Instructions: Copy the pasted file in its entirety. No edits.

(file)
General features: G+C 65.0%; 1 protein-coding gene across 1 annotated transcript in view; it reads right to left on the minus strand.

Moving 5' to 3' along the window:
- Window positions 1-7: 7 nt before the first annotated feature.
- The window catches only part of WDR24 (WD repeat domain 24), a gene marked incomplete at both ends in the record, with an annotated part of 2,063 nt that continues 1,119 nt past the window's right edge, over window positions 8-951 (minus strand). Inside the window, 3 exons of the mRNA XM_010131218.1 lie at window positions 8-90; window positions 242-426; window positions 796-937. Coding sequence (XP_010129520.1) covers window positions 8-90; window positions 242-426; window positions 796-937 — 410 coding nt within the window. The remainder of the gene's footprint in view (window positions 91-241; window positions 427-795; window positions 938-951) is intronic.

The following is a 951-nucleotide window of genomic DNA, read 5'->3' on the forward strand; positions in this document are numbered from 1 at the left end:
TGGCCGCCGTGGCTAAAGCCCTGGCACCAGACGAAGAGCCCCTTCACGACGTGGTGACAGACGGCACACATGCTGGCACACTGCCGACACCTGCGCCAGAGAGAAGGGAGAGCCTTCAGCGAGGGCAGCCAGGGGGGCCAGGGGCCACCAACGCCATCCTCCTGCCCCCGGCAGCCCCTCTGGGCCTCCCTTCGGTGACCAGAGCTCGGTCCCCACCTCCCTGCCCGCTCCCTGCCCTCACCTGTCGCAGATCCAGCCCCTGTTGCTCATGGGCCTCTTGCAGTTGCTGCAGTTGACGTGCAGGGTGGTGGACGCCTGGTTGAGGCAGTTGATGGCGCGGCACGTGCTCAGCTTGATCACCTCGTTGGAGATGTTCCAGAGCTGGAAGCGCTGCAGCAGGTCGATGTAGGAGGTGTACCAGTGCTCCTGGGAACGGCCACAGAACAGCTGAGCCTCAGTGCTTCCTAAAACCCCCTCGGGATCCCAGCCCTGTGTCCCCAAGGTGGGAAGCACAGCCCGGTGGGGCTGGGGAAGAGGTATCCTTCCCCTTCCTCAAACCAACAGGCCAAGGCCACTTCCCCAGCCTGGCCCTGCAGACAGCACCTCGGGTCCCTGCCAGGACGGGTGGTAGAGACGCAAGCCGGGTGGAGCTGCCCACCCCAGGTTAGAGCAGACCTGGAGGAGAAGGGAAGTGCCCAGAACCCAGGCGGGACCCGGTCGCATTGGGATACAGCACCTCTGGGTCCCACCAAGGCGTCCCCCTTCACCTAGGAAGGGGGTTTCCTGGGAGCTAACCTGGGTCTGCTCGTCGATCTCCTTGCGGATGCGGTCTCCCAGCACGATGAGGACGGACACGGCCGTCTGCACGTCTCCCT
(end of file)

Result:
General features: G+C 65.0%; 1 protein-coding gene across 1 annotated transcript in view; it reads right to left on the minus strand.

Moving 5' to 3' along the window:
- Window positions 1-7: 7 nt before the first annotated feature.
- The window catches only part of WDR24 (WD repeat domain 24), a gene marked incomplete at both ends in the record, with an annotated part of 2,063 nt that continues 1,119 nt past the window's right edge, over window positions 8-951 (minus strand). Inside the window, 3 exons of the mRNA XM_010131218.1 lie at window positions 8-90; window positions 242-426; window positions 796-937. Coding sequence (XP_010129520.1) covers window positions 8-90; window positions 242-426; window positions 796-937 — 410 coding nt within the window. The remainder of the gene's footprint in view (window positions 91-241; window positions 427-795; window positions 938-951) is intronic.

The following is a 951-nucleotide window of genomic DNA, read 5'->3' on the forward strand; positions in this document are numbered from 1 at the left end:
TGGCCGCCGTGGCTAAAGCCCTGGCACCAGACGAAGAGCCCCTTCACGACGTGGTGACAGACGGCACACATGCTGGCACACTGCCGACACCTGCGCCAGAGAGAAGGGAGAGCCTTCAGCGAGGGCAGCCAGGGGGGCCAGGGGCCACCAACGCCATCCTCCTGCCCCCGGCAGCCCCTCTGGGCCTCCCTTCGGTGACCAGAGCTCGGTCCCCACCTCCCTGCCCGCTCCCTGCCCTCACCTGTCGCAGATCCAGCCCCTGTTGCTCATGGGCCTCTTGCAGTTGCTGCAGTTGACGTGCAGGGTGGTGGACGCCTGGTTGAGGCAGTTGATGGCGCGGCACGTGCTCAGCTTGATCACCTCGTTGGAGATGTTCCAGAGCTGGAAGCGCTGCAGCAGGTCGATGTAGGAGGTGTACCAGTGCTCCTGGGAACGGCCACAGAACAGCTGAGCCTCAGTGCTTCCTAAAACCCCCTCGGGATCCCAGCCCTGTGTCCCCAAGGTGGGAAGCACAGCCCGGTGGGGCTGGGGAAGAGGTATCCTTCCCCTTCCTCAAACCAACAGGCCAAGGCCACTTCCCCAGCCTGGCCCTGCAGACAGCACCTCGGGTCCCTGCCAGGACGGGTGGTAGAGACGCAAGCCGGGTGGAGCTGCCCACCCCAGGTTAGAGCAGACCTGGAGGAGAAGGGAAGTGCCCAGAACCCAGGCGGGACCCGGTCGCATTGGGATACAGCACCTCTGGGTCCCACCAAGGCGTCCCCCTTCACCTAGGAAGGGGGTTTCCTGGGAGCTAACCTGGGTCTGCTCGTCGATCTCCTTGCGGATGCGGTCTCCCAGCACGATGAGGACGGACACGGCCGTCTGCACGTCTCCCT